ed Geo. Car's place at the Maupin
garage tl first of the week, while
George w absent, he going to Carl
ton after his wife.
Did Business at The Dalles.
On Tuesday Oscar Renick was
among those from Maupin who trans
acted business at The Dalles. Oscar
went down for the purpose of taking
his little daughter, Jean, to a dent
ist, and incidentally did some busi
ness for the Tum-A-Lum Lumber
company. The Times man accomp
panied him home. " '
Four reasons for the growing pre
eminence of the Pacific Coast as an
International tourist mecca , were
given at Portland recently by John
M. Scott assistant passenger traffic
manger for the Southern Pacific '
They are scenery, climate, luxur
ious modern transporation and the
friendly spirit v westerners dislpay
to visitors.
'It J the hearty welcome and the
C'liirtiHiut treatment ave-.rded toir
ist ly Uio man In the street, tha
clerk In the store, and the crews in
the trains and street cars that Is
spreading the 'name of western hospi
tality to the farthest corner of the
earth," Scott said.
"In comfort of travel the west
may claim world leadership. Such
fast trains as the Cascade, plying
thru Oregon betweene Portland and
San Francisco, set the highest dcliix
passenger standards ever achieved."
"The fact that, the tourist is wel
comed, but not exploited and worried
by beggers and promoters, Is giving
the Northwest an international repu
tation as a comfortable, restful and
worth-while, place to visit
Mrs.. Emma J. Maagill, Bedridden
' for 31 Years, Passed Away on
Wednesday, September 14
for stockers and feeders character
ized most markets last week. Buy
ers are keeping an eye on the weath
er and its effects on corn and forage
crops. Heavy receipts and : lower
prices above killers,
and feeders were scarcely steady at
pries above Killers. , . s
Funeral services were held at tha
Wamic church on Tueaday, the fun
eral sermon being delivered by Rev.
Alfred Fmchknecht, while the ser
vices at the grave were taken care
of the Masonic lodge of Dufur.
Mrs. Emma J. Magill, one of the
very early settlers in the Wamic
sectioon, died at the home of her
son, George Magill, on Wednesday,
night September 14, having reached
the rtoe at of 84 years Funeral
services will be held at the Wamic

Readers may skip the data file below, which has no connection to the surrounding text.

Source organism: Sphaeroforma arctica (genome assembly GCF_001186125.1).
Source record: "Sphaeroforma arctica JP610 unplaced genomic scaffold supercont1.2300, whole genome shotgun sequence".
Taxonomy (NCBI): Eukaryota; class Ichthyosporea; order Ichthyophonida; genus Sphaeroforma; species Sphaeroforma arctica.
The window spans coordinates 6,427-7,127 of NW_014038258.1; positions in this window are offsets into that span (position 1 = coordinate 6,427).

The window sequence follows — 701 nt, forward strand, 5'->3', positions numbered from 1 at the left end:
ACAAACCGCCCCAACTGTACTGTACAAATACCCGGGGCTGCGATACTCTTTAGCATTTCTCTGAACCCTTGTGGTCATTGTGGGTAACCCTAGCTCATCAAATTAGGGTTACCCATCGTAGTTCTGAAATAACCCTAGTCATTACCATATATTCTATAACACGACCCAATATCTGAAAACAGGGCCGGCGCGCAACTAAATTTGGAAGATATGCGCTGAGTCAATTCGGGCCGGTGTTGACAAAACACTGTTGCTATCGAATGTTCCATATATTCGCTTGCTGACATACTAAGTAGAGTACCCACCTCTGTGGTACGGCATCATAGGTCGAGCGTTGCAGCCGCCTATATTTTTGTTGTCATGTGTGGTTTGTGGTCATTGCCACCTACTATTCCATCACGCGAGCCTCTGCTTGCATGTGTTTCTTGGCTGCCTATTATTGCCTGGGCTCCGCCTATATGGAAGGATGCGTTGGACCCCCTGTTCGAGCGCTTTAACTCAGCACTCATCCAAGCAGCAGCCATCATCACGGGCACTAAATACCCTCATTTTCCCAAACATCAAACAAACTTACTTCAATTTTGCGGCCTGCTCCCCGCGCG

church on Saturday at 2 :00 p. m.,
Rev. Alfred Frischknecht, with In
terment In the Wamic cemetery.
As the news of the death oof this j
estimabe lady reached us to late
for extended mention we will pub
ah obituary In our next paper.
Fish Ponds Completed.
The new feeding ponds at the Oak
Cprings trout hatchery have been
completed and, now contain 1,100,
000 baby trout These, with 800,
000 previously hatched and held in
the old pond, make a total of 1,-
900,000 young trout in the ponds.
They will be held until' spring, when
they' will have reached a size which
will give thorn strength sufficient to
escape from larger fish wtien turn
ed Joose into the Deschutes river.
The Oak Springs hatchery is one
of the leading' fnsh propagating
places in Oregon and turns out
millions of young fish each season.
President Osborne, Vice-Pre. Cott
rell and Manager Kosling, Mot
With Richmond and Wilhelm
Left For O. A. C.
Little Safety Hints
Many accidents are caused
sending the body
the mind to play.
Wnt After His Wife i
George Carl left for Carlton Mon
day' mornings going there after hh
wife. Upon their return the Carls
will begin housekeeping and remain
in Maupin. Mr. Carl is the efficient
mechanic at the Maupln garage, and
Two of the graduates of Maupin (
schools Tiave -elected to attend O. A. j
C. and take the electrical engineer
ing course at that college,, and left
for the Agricultural college yester
day morning. They were Bob Lewi.Y
rnd Fred Slicarer. . .
Huntlnns 'Nfar Ptnlfna',""-
Bates Shattuck,' with his - wife
The officers and a couple of tha
r directors of the Clarno Basin Oil
company held a meeting in Maupin
last Saturday evening. Those from
Portland who attended with local
directors, Richmond and Wilhelm,
- were, H. W. Osborne, president; N.
H. Cottrell, vice-president and
Manager G. G. Resting. Matters
lookink to an early beginning of
drilling operations were talked over
and it was decided that machinery
; should be installed end drilling he
t bejrun at the eaarlicst pcssiblo m
! ment.
WtLI. "MIDI L ABOUT 100,003
I!tm'r F'-rrjr Worth"'" Expects Re
cord Run of 192? Wheat Much
Ptacod In Storsge
who, since coming to this city, has and brother, Lc Shattuck of Van
made many friends by the excellence i couvcr, Washington., and brother-in-
of hia work and his pleasing person
to work
Get. the flies. Nothing better
than Cenol Fly Destroyer. For sale
at the Maupin Drug Store.
law, Ed. Slerctt of Portlaand, left
last Friday morning for the . deer
hunting section near Paulina. The
party, intends to stay there until the
20th instant, Avheiin they will rc
1 turn home. ' s ; "
The ";'ri!!5 Ferry wnrehoMo '"
pects that before all the. wheat is m
that house will have received in thi
nighborhood of 100.000 bushels of
the 1927 wheat crop. Grain is still
coming in and when the last . has
been checked at the warehouse a rec
ord will have been made, both In
storage and shipments.